Nature in Africa has long occupied a special place in the global imagination: the prevailing images associated with the continent are of a “wild Eden,” of rugged, “pristine” landscapes, and of some of the world’s most charismatic “megafauna” (elephants, gorillas, rhinos, etc.) (Adams and McShane 1996). Indeed, whereas references to Africa’s people are often negative and associated with war, poverty, and famine (Dowden 2008), Africa’s nature is habitually framed in positive terms: nature as it “should be,” “unspoiled” and “pure.” Thus, when the famous Virgin millionaire entrepreneur Richard Branson asks the question “What is Africa?” there seems to be no irony in his answer, “Africa is its animals. That is the beauty of Africa, that’s what makes it different from the rest of the world. And to lose those animals would be catastrophic.” Branson lays the blame for “dwindling wildlife numbers” squarely on “Africa’s increasing (human) populations,” and argues that Africa should “increase the amount of land for the animals and by increasing the amount of land for the animals, that will help human beings.”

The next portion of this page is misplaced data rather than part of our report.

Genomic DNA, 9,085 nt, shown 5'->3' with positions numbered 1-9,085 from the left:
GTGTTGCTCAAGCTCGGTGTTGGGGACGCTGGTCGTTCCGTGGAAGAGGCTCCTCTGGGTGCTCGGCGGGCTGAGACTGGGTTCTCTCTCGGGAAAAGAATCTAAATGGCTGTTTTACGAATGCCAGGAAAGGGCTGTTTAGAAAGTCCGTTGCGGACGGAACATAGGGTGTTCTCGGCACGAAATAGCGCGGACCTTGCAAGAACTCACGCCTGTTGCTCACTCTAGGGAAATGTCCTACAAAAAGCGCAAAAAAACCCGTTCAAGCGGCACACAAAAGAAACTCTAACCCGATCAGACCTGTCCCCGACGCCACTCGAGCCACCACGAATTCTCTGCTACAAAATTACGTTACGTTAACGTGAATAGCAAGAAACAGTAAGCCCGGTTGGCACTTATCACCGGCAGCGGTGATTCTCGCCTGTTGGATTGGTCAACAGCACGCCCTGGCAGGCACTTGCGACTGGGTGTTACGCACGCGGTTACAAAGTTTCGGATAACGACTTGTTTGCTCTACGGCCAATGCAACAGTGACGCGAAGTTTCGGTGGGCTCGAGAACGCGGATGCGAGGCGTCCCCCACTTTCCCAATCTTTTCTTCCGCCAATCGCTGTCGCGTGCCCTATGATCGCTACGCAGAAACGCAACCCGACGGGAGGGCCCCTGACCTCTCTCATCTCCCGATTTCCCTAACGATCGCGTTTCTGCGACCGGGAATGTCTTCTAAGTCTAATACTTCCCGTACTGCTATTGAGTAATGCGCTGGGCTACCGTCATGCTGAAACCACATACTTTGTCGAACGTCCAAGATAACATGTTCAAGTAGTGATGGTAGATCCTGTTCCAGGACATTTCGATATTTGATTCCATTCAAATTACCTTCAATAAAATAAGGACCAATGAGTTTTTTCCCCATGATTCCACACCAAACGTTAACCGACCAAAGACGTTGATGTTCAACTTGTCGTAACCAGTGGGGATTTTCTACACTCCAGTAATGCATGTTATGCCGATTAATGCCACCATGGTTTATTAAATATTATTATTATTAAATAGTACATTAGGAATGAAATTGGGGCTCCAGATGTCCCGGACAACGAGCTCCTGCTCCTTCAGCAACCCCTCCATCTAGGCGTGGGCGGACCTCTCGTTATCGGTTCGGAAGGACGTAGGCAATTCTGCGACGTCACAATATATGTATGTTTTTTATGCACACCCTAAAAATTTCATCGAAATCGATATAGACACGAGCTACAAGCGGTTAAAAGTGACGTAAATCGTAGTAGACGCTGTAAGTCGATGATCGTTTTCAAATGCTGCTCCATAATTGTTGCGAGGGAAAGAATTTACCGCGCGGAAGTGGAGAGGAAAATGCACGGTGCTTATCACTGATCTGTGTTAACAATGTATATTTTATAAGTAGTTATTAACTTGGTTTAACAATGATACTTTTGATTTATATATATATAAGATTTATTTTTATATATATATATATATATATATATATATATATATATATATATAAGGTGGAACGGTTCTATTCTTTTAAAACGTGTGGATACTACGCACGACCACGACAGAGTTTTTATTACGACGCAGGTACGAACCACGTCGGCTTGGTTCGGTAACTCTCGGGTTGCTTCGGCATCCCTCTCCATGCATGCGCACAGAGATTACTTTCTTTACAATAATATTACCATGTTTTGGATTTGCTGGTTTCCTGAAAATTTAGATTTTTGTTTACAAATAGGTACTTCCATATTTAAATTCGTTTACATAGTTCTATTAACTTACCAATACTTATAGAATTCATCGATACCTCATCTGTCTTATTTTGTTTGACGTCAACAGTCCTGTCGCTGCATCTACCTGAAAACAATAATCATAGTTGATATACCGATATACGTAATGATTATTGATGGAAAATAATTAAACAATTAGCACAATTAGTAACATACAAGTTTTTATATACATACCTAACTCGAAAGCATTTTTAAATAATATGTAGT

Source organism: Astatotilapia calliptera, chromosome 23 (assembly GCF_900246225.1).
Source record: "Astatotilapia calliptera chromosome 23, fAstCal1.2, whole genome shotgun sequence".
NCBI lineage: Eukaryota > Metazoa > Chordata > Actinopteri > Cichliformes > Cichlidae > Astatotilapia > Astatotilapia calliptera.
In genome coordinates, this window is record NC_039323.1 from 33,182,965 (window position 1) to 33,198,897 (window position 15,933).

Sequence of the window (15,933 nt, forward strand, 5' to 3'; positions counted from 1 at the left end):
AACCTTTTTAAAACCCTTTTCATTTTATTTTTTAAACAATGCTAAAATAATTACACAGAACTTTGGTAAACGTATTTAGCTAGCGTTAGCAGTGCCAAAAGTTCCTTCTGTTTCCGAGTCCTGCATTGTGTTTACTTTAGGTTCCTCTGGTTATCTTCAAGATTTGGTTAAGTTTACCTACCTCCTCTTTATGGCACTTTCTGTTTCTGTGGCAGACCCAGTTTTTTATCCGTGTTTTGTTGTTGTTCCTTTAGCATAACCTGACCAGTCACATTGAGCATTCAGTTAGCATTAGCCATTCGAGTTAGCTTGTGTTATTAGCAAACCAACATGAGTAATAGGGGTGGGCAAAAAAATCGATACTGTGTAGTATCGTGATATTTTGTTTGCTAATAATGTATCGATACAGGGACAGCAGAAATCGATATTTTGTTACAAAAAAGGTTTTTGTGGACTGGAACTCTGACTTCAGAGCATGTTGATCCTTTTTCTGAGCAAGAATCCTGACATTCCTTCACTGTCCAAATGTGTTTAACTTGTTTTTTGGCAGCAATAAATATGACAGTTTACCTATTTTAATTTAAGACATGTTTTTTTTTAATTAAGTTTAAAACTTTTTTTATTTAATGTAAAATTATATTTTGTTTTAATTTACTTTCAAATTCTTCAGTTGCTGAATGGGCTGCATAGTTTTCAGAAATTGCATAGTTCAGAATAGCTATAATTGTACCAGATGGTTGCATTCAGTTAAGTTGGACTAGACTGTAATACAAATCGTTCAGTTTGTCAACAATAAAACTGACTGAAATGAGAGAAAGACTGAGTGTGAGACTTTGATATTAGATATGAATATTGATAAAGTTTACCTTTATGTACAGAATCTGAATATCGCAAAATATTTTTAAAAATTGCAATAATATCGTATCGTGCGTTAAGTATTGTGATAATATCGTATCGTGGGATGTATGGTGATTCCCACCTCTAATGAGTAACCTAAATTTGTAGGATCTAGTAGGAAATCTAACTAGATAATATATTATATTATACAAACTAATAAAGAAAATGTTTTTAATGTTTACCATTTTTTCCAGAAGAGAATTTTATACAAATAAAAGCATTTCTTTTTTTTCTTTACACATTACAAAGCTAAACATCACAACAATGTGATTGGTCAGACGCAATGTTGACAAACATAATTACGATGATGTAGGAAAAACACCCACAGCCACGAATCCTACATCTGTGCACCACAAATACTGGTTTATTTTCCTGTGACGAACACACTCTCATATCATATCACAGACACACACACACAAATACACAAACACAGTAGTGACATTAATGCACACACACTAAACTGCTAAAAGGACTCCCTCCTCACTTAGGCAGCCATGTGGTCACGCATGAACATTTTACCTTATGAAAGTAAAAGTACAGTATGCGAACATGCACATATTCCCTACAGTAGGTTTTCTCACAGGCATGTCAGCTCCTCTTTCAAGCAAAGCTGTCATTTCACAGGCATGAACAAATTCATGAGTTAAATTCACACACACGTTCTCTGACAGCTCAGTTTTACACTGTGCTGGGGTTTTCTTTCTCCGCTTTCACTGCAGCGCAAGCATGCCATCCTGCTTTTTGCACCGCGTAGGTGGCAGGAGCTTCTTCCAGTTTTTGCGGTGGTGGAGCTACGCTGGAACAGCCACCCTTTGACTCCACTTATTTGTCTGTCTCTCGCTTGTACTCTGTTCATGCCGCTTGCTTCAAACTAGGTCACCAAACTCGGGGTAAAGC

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ISS Staff Group 4: Rural Development, Environment and Population
International Institute of Social Studies of Erasmus University (ISS)

Büscher, B. (2012). Inverted Commons: Africa’s Nature in the Global Imagination. ISS Staff Group 4: Rural Development, Environment and Population. Retrieved from